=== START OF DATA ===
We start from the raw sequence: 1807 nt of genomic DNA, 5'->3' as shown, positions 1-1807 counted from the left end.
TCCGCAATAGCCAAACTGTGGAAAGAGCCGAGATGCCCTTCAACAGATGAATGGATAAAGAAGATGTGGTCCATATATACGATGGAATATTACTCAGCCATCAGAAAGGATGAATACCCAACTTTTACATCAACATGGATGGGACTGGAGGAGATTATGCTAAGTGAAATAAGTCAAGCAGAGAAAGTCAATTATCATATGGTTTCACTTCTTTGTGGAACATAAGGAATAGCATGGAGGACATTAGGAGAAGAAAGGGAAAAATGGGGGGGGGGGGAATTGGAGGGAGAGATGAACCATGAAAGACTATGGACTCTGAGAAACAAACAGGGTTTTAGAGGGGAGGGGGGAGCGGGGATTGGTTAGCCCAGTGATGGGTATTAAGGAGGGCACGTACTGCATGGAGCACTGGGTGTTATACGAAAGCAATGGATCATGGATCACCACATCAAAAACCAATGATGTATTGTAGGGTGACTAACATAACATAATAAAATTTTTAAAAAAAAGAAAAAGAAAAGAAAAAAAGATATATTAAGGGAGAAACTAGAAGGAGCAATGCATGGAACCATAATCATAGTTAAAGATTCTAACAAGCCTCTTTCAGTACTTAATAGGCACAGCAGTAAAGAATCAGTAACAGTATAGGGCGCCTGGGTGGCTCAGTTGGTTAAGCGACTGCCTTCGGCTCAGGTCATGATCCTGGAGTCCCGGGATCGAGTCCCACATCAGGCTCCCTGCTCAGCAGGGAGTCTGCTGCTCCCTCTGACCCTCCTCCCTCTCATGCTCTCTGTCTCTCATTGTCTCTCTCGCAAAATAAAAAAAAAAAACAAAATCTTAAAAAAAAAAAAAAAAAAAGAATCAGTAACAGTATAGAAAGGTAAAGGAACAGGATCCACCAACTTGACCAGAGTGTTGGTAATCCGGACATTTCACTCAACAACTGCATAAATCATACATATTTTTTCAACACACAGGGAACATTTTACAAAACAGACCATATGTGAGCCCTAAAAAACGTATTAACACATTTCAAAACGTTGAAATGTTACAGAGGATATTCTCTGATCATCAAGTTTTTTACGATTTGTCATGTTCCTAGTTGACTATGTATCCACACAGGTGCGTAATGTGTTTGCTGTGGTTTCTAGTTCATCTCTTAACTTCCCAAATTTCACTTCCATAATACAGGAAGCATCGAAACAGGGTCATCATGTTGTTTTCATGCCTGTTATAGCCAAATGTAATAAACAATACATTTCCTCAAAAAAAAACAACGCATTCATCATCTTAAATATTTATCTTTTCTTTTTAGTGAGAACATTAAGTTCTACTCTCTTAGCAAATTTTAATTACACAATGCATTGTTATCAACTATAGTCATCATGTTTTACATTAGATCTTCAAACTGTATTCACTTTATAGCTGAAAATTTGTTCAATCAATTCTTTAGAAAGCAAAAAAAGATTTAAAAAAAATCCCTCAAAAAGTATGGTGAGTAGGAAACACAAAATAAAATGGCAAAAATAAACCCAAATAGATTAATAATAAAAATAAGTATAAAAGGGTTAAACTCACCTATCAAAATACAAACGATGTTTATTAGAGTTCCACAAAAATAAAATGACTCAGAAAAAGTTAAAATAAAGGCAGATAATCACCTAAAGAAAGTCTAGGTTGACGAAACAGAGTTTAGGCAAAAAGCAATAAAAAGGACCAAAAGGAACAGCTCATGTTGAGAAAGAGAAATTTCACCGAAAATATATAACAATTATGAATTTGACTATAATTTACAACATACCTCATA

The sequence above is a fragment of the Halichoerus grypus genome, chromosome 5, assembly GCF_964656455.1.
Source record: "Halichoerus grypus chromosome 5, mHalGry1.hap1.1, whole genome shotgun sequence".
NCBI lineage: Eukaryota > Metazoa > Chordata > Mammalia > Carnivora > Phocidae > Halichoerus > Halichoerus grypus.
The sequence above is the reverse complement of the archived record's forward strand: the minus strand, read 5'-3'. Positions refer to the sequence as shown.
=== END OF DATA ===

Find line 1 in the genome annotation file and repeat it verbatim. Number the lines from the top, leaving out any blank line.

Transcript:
We start from the raw sequence: 1807 nt of genomic DNA, 5'->3' as shown, positions 1-1807 counted from the left end.